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  • Monday, November 5, 2018

    Where The Nation Is On New Energy

    Where Americans (Mostly) Agree on Climate Change Policies, in Five Maps

    Nadja Popovich, November 1, 2018 (NY Times)

    Americans are politically divided over climate change, but there’s broader consensus around some of the solutions…A majority of Americans in almost every county support requiring electric utilities to produce at least 20 percent of their power from wind, solar and other renewable sources…[According to new Yale data,] more than two dozen states – including Hawaii, Texas and New York – have some sort of renewable energy requirement on their books, though many fall short of the 20 percent mark…

    Americans also overwhelmingly support funding research into renewable energy (nationally, 85 percent say they are in favor) and providing consumers with energy-saving tax incentives (82 percent say the same)…Support for wind and solar energy cuts across political divides…[because it is about more than climate change, and can be cheaper, cleaner, or better for human health…The geography of support for expanding offshore drilling looks more political. Counties that voted Republican in the 2016 presidential election generally view offshore drilling more favorably…The idea is popular along the Gulf Coast of Texas and Louisiana, a major offshore drilling hub. Counties along the Atlantic and Pacific coasts tend to be less enthusiastic…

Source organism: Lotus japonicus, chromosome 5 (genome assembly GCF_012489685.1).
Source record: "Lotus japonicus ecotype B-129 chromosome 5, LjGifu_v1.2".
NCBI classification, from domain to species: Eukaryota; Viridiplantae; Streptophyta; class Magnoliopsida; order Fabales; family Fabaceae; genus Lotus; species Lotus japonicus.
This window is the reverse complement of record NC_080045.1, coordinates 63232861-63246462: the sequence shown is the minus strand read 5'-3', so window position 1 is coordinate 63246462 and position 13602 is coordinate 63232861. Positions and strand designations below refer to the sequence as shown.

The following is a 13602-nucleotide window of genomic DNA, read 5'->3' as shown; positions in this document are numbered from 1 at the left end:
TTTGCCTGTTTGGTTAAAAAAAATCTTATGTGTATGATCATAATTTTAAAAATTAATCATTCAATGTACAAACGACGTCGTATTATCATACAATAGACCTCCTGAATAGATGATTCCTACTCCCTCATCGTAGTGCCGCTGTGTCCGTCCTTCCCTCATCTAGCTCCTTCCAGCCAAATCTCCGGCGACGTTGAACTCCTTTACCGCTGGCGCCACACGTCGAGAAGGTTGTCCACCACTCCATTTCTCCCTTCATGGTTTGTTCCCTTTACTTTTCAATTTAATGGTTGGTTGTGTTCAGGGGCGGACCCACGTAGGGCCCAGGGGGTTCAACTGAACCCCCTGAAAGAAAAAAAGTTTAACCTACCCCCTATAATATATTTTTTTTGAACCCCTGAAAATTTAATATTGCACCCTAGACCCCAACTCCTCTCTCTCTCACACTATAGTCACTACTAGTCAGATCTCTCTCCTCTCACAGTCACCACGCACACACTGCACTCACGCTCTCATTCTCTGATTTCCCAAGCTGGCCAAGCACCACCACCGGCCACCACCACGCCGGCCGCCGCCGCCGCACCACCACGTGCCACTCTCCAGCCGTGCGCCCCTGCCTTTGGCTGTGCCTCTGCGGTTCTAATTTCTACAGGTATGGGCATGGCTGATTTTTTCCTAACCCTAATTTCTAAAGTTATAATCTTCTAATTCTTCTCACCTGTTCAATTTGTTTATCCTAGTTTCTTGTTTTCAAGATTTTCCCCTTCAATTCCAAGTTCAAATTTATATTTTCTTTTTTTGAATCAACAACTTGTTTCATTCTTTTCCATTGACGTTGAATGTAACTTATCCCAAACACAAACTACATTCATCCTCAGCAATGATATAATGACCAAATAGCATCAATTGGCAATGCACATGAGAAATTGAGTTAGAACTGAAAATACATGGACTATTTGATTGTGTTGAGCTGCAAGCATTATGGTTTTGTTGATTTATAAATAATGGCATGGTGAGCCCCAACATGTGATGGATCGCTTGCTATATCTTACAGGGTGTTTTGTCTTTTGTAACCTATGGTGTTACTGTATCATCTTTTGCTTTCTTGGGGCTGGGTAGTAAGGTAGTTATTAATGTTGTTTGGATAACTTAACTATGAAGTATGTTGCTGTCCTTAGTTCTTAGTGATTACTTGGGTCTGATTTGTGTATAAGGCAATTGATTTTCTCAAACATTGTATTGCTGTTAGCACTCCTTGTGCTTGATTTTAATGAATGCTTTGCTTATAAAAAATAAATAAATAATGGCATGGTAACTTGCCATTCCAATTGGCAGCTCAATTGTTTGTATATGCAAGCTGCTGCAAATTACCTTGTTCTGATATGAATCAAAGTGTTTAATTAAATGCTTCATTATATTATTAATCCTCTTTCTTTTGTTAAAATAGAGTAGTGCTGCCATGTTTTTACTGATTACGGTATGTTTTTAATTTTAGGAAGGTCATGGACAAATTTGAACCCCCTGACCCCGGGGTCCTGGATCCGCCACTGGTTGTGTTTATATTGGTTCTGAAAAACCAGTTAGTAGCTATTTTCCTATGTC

Last year, the Trump administration moved to open up nearly all United States waters to drilling, but governors from many coastal states raised concerns…Ryan Zinke, secretary of the Interior, announced that Florida would be exempt from the administration’s plan after meeting with the state’s Republican governor, Rick Scott. In defending his decision, Mr. Zinke cited widespread political opposition in Florida and a ban on drilling in state waters. Governors from South Carolina, New Jersey, Oregon, California, and more than half a dozen other states requested similar exemptions. New Jersey and California took action to block offshore drilling in state waters, too…

    …[A] majority support for a tax on carbon dioxide pollution…[if] revenue from taxing carbon emissions would be used to reduce other taxes, an idea favored by some conservatives. But this may not be the form a carbon tax proposal takes in the real world…[A real-world policy debate over carbon pricing would bring] millions of dollars of pro- and con- advertising…and politicians will support or savage the proposal…[That could shift] public opinion…On Tuesday, voters in Washington state will decide whether to approve the country's first fee on carbon emissions. The state’s proposal would use revenue to support clean energy and infrastructure projects, among other environmental concerns.” click here for more

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